Like a true adult ammie… I then DID nothing. So.. the distance was a bit shoddy. I then… decided to ride the line for six strides with a seven stride canter… Yeah. It didn’t work, and we kind of crawled over the oxer out. ugh. So… I KICKED her up in front of my leg and 100% panicked to the two stride.

Remember how I started the lesson changing my rhythm every single stride? Yeah… I did the same thing here, except decided to FLOOR IT three strides out. So I took a FLYER into the two stride. May is a good mare and just did the thing.

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This distance… but longer… and a smaller oxer… PC to Xpress Foto. 

So… clearly Mandy wasn’t SUPER pleased with that. So we did the second half again. The one stride was great. I made a better turn to the oxer. A good left turn… and then, I rode the six stride step on the seven stride line through the bending line… cool. Honestly, I jumped it, we took two strides. I saw six… but was like… we should do seven. So I pulled. Ugh. Should’ve just ridden what I saw.

It resulted in another chip, but at least this was a FORWARD chip. The two stride rode better because I just CHANTED my rhythm the whole way to it. Funny how that works.

No surprise to anyone, Mandy wanted me to fix the bending line. “Tell me now, are you doing six or seven strides?” I decided on seven. And you know what? I rode a REALLY good step in. Like I could’ve tightened the line and gotten six or gone a bit wide and gotten seven. But I was committed to seven, so I pushed her out a bit, balanced her up and got a GREAT last jump over the oxer on the out.

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How it felt… even though is was significantly smaller than this. 

Final thoughts? May felt great. I am still getting used to riding a horse that is so forward thinking and adjustable. I need to just set my pace and sit a bit chilly. Doing nothing is HARD. Also… my legs were pretty fatigued last night. I didn’t realize that I hadn’t fully recovered from my last “run”, but it was cool to feel how those new muscles are developing.

Also, Mandy needs an award for putting up with me. More on that in the next post. But my next horse should probably be named “Overthinking” or “Existential Crisis.”

This Post Has 11 Comments

  1. We don’t have lights at are place, but honestly, I just wish we wouldn’t do daylight savings. I am fine waking up in the dark, I just don’t want to go home when it’s dark! lol Anyway, sounds like a great lesson! And I would love to see a horse named “Existential Crisis” LOL!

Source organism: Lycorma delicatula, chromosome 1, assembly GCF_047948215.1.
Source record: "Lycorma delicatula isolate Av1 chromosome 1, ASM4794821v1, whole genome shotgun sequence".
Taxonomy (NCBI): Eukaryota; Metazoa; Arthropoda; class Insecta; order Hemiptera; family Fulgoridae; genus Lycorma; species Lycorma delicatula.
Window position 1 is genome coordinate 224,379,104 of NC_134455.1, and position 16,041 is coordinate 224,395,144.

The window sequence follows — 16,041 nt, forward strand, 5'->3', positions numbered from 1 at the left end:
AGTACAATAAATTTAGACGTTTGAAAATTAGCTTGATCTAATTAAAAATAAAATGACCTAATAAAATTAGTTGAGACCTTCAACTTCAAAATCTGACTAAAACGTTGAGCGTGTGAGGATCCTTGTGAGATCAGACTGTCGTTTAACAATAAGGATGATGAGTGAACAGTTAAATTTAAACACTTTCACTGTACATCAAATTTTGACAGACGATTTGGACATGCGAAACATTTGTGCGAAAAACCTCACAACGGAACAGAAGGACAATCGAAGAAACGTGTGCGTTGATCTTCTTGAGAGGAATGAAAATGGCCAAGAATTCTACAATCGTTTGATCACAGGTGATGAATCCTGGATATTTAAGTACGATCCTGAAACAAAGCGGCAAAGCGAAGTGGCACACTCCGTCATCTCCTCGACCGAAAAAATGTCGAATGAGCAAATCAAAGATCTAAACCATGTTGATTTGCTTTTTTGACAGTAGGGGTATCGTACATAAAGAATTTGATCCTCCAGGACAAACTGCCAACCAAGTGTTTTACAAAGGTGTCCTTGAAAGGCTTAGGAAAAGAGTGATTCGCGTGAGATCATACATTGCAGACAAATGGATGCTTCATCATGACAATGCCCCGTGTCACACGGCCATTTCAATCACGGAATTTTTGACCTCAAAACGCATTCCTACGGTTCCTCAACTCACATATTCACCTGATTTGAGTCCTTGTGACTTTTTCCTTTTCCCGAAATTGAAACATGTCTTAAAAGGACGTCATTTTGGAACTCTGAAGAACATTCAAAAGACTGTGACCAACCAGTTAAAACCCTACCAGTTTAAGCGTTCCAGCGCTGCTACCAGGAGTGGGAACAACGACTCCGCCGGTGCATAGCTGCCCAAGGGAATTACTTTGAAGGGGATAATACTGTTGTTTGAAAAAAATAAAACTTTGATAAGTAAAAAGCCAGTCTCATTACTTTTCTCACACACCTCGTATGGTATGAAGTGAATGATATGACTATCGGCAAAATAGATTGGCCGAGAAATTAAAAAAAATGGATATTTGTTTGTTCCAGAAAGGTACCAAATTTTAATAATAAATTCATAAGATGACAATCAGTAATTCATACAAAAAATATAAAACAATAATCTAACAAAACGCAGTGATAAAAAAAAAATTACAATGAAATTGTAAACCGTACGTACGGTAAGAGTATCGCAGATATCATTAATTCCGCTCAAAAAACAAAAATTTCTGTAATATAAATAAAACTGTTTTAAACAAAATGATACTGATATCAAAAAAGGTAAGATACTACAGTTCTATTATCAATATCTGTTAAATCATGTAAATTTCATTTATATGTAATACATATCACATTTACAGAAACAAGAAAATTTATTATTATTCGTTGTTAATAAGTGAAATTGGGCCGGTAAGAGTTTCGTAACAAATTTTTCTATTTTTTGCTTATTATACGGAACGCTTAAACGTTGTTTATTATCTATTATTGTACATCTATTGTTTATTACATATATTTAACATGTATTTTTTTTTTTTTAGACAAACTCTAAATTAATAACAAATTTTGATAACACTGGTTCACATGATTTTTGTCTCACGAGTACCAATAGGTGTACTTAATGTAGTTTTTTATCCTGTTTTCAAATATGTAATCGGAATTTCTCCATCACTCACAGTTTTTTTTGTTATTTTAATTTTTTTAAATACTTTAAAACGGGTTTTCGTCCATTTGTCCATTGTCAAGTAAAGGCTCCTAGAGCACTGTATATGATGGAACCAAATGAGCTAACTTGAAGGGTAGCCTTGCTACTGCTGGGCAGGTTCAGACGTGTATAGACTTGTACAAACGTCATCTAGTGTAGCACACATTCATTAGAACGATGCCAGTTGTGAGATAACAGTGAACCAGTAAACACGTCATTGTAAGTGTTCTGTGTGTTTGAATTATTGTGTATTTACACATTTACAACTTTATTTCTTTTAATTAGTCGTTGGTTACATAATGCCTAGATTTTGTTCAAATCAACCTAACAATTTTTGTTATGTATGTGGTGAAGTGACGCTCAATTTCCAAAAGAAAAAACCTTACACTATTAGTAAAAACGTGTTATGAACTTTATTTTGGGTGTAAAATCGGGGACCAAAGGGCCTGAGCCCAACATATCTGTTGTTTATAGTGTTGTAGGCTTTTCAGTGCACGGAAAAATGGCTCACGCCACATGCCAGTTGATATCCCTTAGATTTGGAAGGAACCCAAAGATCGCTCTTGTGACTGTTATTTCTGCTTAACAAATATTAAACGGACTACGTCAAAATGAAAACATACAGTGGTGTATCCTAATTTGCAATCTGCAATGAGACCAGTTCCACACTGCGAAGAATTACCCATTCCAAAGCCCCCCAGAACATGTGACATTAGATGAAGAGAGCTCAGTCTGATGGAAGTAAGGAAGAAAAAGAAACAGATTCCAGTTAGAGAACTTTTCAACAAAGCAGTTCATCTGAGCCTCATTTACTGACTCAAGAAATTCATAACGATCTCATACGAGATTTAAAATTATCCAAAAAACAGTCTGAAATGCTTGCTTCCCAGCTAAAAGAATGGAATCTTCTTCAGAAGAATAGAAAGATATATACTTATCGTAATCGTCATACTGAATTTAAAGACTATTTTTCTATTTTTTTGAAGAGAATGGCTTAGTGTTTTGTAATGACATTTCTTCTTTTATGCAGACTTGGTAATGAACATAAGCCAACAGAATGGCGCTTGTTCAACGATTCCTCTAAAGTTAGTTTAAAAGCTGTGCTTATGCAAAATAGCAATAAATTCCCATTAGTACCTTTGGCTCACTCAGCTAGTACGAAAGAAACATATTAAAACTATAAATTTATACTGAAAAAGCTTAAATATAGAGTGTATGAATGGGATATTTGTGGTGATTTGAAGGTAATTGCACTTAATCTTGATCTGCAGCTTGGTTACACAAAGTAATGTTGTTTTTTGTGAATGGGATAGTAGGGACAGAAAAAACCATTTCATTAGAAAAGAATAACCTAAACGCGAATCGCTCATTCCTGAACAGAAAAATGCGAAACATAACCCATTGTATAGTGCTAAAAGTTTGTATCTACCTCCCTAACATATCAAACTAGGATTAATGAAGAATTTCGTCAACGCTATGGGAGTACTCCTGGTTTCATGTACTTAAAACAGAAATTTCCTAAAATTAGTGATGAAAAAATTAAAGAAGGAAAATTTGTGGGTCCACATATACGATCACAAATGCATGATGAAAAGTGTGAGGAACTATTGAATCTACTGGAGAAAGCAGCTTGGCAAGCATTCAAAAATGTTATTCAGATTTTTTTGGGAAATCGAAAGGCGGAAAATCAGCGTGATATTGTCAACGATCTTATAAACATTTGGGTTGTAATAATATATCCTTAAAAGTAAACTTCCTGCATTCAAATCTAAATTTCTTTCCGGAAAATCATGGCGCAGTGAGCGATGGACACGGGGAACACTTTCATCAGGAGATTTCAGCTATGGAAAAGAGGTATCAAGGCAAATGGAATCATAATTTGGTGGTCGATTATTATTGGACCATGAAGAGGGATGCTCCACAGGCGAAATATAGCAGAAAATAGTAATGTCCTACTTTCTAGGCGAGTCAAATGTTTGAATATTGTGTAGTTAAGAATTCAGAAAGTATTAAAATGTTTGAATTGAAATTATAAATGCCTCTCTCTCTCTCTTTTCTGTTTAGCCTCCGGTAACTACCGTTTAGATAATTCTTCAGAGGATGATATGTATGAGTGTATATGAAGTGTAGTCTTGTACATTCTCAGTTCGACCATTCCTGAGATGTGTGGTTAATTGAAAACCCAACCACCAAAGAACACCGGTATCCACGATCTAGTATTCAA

1. Emily

      I agree! Changing the clocks gives us more daylight in the morning for like… 2 weeks… I would much rather just keep the sunlight after work. You know, when people are more tired and more likely to cause accidents on the road if its dark? Ugh DUMB

  2. Stacie Seidman

    I think most days all of it would go better if we just sent our horses out on course without us… But what fun would that be?! Great job putting everything together by the end!

    1. Emily

      Bahaha May would greatly appreciate the opportunity to do it without me.

  3. Nadia

    I love that your current problem is that your horse is forward and adjustable. What a great problem to have and a testament to all your hard work!!

    1. Emily

      It really is! When you say it like that, it totally sounds like a humble brag hahaha. Truth is, I am not really a good enough rider to have this much nuance.

  4. martidoll123

    cant wait when the next horse shopping begins. I will have the valium ready for you hahahha. So glad May is such a perfect angel and puts up with you 🙂 HAHAH and yes this early nighttime makes me ready for bed at 6 pm. LOL I do like that the mornings are lighter just for the dogs and going out to the barn but the nights suck!!

    1. Emily

      Hope you enjoy 2am texts with lots of over thinking and CONSTANT bombardment of pictures and ads.

      1. martidoll123

        not much different now (except not at 2 am ) HAHAHAHA

  5. eventerinprogress

    isn’t it amazing how much work goes into doing nothing on horseback?

    1. Emily

      So much work. It is far more difficult to do nothing than to pull and kick (often at the same time because #AdultAmmie).